“Slam” by Nick Hornby
I finished “Slam” recently, and it’s one of my favorite YA books of all time. The premise and outcome are realistic, but there are some fantasy aspects to Sam’s life that will make this book interesting to teens who are reluctant readers.
Sam is a skater (that’s on a skateboard, he tells us, not ice). At fifteen, he’s pretty easy-going. While his parents are divorced (he lives with his mum), and neither reached their life’s goal, he attributes this to the fact that they married too young because his mom was pregnant with him at sixteen. One of the important lessons of his life is not to repeat that mistake.
Becoming a father too early doesn’t seem like an issue for Sam. He’s no lady’s man and he looks to the skater Tony Hawk for advice—that is, he looks to a poster of Tony Hawk for advice. This is very funny because when Sam asks the poster of Hawk a question, the answer is always a direct quote from Hawk’s autobiography. (Sam has read it so many times that he knows it by heart.) Yet Sam meets a beautiful girl who has just broken up with her boyfriend. They fall madly in love (or so it seems), and are intimate immediately. They can’t bear to be away from one another—that is for about three weeks.
So Sam is already beginning to get bored of the relationship when Alicia sends him an urgent text-message on his sixteenth birthday to tell him she is pregnant. From here, Tony Hawk often propels Sam into the future without Sam having any knowledge of what has passed in the interim. (Why does his son have a dumb name like ‘Roof’? Sam wants to know.)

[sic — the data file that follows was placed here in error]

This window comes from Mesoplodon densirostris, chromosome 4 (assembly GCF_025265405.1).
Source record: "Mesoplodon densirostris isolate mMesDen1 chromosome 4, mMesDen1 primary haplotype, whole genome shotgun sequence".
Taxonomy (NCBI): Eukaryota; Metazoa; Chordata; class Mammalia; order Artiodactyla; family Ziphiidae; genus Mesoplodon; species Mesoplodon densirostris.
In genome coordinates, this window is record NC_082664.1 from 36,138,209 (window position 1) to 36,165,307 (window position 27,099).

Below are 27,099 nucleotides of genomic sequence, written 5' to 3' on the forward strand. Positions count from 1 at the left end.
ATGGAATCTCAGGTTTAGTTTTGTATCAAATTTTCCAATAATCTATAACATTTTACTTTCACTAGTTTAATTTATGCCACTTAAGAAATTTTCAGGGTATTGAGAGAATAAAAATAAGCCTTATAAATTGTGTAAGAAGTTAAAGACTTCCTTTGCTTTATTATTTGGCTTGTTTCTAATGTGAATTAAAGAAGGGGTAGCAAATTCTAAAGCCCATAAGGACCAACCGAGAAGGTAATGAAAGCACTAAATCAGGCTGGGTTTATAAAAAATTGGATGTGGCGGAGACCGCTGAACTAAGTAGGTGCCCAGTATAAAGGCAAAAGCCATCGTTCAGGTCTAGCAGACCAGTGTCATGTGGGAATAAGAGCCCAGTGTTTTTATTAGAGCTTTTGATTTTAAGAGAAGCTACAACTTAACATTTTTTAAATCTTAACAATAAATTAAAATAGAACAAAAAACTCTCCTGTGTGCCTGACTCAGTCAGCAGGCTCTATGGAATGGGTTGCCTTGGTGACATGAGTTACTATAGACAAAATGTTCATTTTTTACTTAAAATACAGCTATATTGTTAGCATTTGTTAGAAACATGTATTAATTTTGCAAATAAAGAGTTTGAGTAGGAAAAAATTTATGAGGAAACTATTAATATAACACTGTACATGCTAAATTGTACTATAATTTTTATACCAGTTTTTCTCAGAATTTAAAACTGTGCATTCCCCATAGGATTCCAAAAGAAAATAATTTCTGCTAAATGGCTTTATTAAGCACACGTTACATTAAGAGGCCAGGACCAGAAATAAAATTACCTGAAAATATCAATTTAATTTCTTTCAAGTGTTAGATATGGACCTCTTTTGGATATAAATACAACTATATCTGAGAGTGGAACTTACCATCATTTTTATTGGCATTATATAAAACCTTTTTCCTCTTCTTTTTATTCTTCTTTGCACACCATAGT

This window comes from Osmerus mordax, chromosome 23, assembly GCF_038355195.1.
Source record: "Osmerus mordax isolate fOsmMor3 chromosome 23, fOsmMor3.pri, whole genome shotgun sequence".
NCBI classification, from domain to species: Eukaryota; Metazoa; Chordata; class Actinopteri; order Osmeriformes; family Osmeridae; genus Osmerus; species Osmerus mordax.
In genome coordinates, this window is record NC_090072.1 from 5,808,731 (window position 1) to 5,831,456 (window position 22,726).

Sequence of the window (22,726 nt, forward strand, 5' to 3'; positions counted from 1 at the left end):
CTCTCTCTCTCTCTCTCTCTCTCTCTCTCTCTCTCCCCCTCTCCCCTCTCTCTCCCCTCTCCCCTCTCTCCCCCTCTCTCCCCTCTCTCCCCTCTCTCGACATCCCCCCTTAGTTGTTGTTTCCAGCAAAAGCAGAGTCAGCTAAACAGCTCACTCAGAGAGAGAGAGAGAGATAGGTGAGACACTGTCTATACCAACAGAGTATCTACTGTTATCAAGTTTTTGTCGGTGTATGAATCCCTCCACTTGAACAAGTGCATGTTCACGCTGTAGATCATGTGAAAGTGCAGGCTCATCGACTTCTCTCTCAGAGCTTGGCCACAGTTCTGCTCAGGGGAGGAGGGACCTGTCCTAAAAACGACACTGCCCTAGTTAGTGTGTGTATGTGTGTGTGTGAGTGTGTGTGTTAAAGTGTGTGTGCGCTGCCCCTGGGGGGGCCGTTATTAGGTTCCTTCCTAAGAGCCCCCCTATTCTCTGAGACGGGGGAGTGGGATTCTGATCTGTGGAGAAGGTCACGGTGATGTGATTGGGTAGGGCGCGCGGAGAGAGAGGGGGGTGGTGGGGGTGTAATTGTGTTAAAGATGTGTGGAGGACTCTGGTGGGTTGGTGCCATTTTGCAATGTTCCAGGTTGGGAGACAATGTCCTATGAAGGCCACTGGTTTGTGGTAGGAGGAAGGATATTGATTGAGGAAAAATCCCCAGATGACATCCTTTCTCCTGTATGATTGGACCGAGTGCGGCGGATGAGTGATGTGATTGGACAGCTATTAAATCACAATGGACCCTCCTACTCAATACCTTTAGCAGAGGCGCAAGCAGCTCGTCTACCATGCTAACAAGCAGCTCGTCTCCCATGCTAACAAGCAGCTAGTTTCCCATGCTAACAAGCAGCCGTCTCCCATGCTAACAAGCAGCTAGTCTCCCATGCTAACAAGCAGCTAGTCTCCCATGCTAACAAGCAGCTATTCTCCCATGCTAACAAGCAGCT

And here’s where I want to stop the plot summary, and say that this is why I like this book so much. Most books on teen pregnancy that I’ve read have unrealistic endings—they are too happy (the couple gets together) or too sad (no one helps the girl out and she is plunged into despair or suicide). In “Slam,” Sam and Alicia’s parents are trying to make this easier for them, but there is never a doubt that this is a mistake, and it will make both of their lives much harder. In addition, the teens realize about three weeks too late that what they are experiencing isn’t true love and it isn’t long-lasting. They are two very separate people with a baby in common.
Despite the tough subject matter, the novel is often hilarious. And if you are a skater, there’s the bonus that lots of the action and narrative is about something you love. Read it!
This might just be what I’m looking for. Talking to kids about growing up, sex and relationships has never been my strong side, and even though I only had to do it once so far, I absolutely dread the experience. Now as the time passes, my youngest son, Joshua, is going to be hit by puberty real soon and once again it’s up to me to explain this stuff. …
I think I’ll give him this book instead. Do you think it’ll be enough ?
Nope–but I bet it’s a good conversation starter.